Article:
Yeah my future set up will be Mosko moto soft panniers for the knarly and Bumont's for the urban assaultsskoron said:Great report. You did a great job of capturing the trip.
Your experience on Rock River reminds me why I have been told over and over to not use hard bags when riding in offroad or tough conditions. Soft side bags make sense now.
Thanks for taking us along on your trip.
Nasty ... ??? On our ride we didn't encounter anyone personally who injured themselves or lost a bike . That being said our friends helped out a guy who abandoned a BMW and another guy on a V-strom on the road to Tuktoyaktuk . As for injuries one big group that went up a couple weeks before us , out of 10 riders 4 went down, 2 with trip ending injuries .gv550 said:Yes indeed, I was lucky to land in the soft tundra rather than the gravel surface. My leg was twisted and foot stuck under the frame but I was wearing heavy motocross boots which likely prevented injury. As you found out, plastic doesn't play well with gravel, as did this fellow rider from Ontario. I don't know the rider but the talk at Eagle Plain was that he suffered a broken leg.
I have a little story about transporting a bike from Inuvik, although I never followed through with it.towboatcrisco said:It was also reported that the local towing / pick up truck for hire to transport your bike if damaged or un-rideable on the Inuvik - Tuktoyaktuk was $ 700 to $800 ??? That's gouging
I work on boats if you haven't figured that from my Inmate handle , on one particular boat there is a sticker in the engine room I've looked at for many years and it still brings a smile to my facegv550 said:I have a little story about transporting a bike from Inuvik, although I never followed through with it.
My first day on the Dempster was a bugger, but got to Eagle Plains for gas and late lunch and continued on hoping to make Inuvik that nite. I had my little get-off shortly after and the road and weather got worse so I camped in Ft McPherson. It began raining overnight and was 4 degrees and pouring when I got up but I packed and geared up to continue on. I had water but no food so I was hoping to make Inuvik for lunch, but the wet road and heavy rain resulted in a very slow ride and I didn't arrive until 7 pm. The last 30-40 kms was particularly bad with construction and 3" of new loose gravel, but I plodded along thinking about how much money I would be willing to pay someone with a truck to haul my bike and my a$$ back to Dawson on Monday morning. I was still committed to riding to Tuk on Sunday but I dreaded having to ride the 750 km Dempster again, after all, I told my friends I was riding to Tuk but never said how I was getting back! I came up with a number.............. $2000. That's a lot of money for my cheap Dutch heritage to pay but I was so physically and mentally exhausted that I left word and my phone number at the gas station and motel desk and pizza parlour that I wanted a ride.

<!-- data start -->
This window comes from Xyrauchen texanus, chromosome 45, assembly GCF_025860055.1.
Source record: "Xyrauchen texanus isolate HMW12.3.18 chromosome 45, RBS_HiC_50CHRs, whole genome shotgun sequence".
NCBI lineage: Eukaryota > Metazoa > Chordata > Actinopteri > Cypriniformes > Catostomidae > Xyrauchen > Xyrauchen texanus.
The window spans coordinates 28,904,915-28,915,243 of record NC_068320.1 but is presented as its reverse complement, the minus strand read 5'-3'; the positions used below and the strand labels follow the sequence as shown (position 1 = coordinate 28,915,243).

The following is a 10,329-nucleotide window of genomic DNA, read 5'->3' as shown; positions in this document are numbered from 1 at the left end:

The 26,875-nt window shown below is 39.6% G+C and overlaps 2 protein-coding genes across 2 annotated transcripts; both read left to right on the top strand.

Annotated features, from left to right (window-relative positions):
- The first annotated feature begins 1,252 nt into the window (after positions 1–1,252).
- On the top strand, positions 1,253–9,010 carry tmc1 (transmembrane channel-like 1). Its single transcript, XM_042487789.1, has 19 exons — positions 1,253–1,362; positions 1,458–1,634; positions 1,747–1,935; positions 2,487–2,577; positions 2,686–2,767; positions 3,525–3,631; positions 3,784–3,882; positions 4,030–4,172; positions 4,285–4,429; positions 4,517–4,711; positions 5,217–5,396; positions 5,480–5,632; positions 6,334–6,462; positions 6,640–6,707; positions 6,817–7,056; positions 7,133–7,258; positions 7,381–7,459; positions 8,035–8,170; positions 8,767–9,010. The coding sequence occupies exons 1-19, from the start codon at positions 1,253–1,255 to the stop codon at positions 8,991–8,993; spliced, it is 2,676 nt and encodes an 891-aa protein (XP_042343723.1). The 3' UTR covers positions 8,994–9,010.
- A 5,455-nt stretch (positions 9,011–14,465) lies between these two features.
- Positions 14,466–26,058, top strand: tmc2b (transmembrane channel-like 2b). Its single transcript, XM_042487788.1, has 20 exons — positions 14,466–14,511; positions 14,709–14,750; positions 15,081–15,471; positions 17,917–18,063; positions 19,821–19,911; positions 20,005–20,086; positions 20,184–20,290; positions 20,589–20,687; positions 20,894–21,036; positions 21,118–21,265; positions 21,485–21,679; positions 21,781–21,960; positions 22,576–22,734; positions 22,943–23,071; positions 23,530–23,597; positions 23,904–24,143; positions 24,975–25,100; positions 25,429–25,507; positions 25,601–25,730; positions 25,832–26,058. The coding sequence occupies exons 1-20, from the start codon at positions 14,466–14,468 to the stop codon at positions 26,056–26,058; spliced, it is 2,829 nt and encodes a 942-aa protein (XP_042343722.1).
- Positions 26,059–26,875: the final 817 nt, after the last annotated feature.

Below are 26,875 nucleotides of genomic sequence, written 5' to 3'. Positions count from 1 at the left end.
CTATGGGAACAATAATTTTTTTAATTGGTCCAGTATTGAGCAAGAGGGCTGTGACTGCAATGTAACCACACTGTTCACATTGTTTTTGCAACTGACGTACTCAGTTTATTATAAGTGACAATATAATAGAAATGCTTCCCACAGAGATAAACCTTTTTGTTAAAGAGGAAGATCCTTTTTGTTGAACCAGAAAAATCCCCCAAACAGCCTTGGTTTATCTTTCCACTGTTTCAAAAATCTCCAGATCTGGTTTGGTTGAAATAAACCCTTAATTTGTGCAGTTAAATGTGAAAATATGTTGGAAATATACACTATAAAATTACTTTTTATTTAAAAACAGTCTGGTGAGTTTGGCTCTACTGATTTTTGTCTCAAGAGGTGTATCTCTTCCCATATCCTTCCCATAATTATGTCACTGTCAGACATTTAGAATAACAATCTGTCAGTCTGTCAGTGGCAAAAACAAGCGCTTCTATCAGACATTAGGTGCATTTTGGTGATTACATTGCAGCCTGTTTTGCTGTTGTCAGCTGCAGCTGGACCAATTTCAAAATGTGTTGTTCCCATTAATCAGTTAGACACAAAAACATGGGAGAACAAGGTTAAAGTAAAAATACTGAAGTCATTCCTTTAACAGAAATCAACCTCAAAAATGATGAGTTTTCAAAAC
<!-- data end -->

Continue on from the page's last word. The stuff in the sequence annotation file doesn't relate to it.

I had a shower, got supper, and went to sleep. Nobody called me that night and when I got up I felt much better, and revised my offer to $1000.
I rode to Tuk and back to Inuvik on Sunday and felt elated that I actually made it, nobody offered the ride so I headed south Monday morning with a whole new attitude. ::015::
Nice !! sounds like a great Trip . As for the Dempster that says it all " if its dry you can fly " but when its wet better be set .Completed the trip to Tuk from Virginia. Left on 6/18/18 and returned on 7/12/18. We completed the Dempster, Top of the World Highway and Denali Highway. The Dempster was the tale of two roads - on the way up it was wet and nasty. Took two days to get to Inuvik. WE stayed at the Mckenzie Hotel (highly recommend) once in Inuvik. We left the next morning for Tuk - road was okay but mushy in some spots. Next Day we completed the return to Dawson City in one day due to it being dry. Excellent time and overall great weather. Loved the RR
I Actually only "went down" once on a wet Dempster , the other 3 times were just gravity and weight coupled with my short inseam Maneuvering the bike while parking or jockeying for a pic .. uneven ground More like a controlled ease to Terra Firma .I am looking to do Tuk in 2020 with my friend who has a 2018 Tiger 1200 and have a few questions. You went down 4 times I think you said, what skid plate/lowers/uppers do you have? What are your thoughts on the tires? Any extra tools you carried?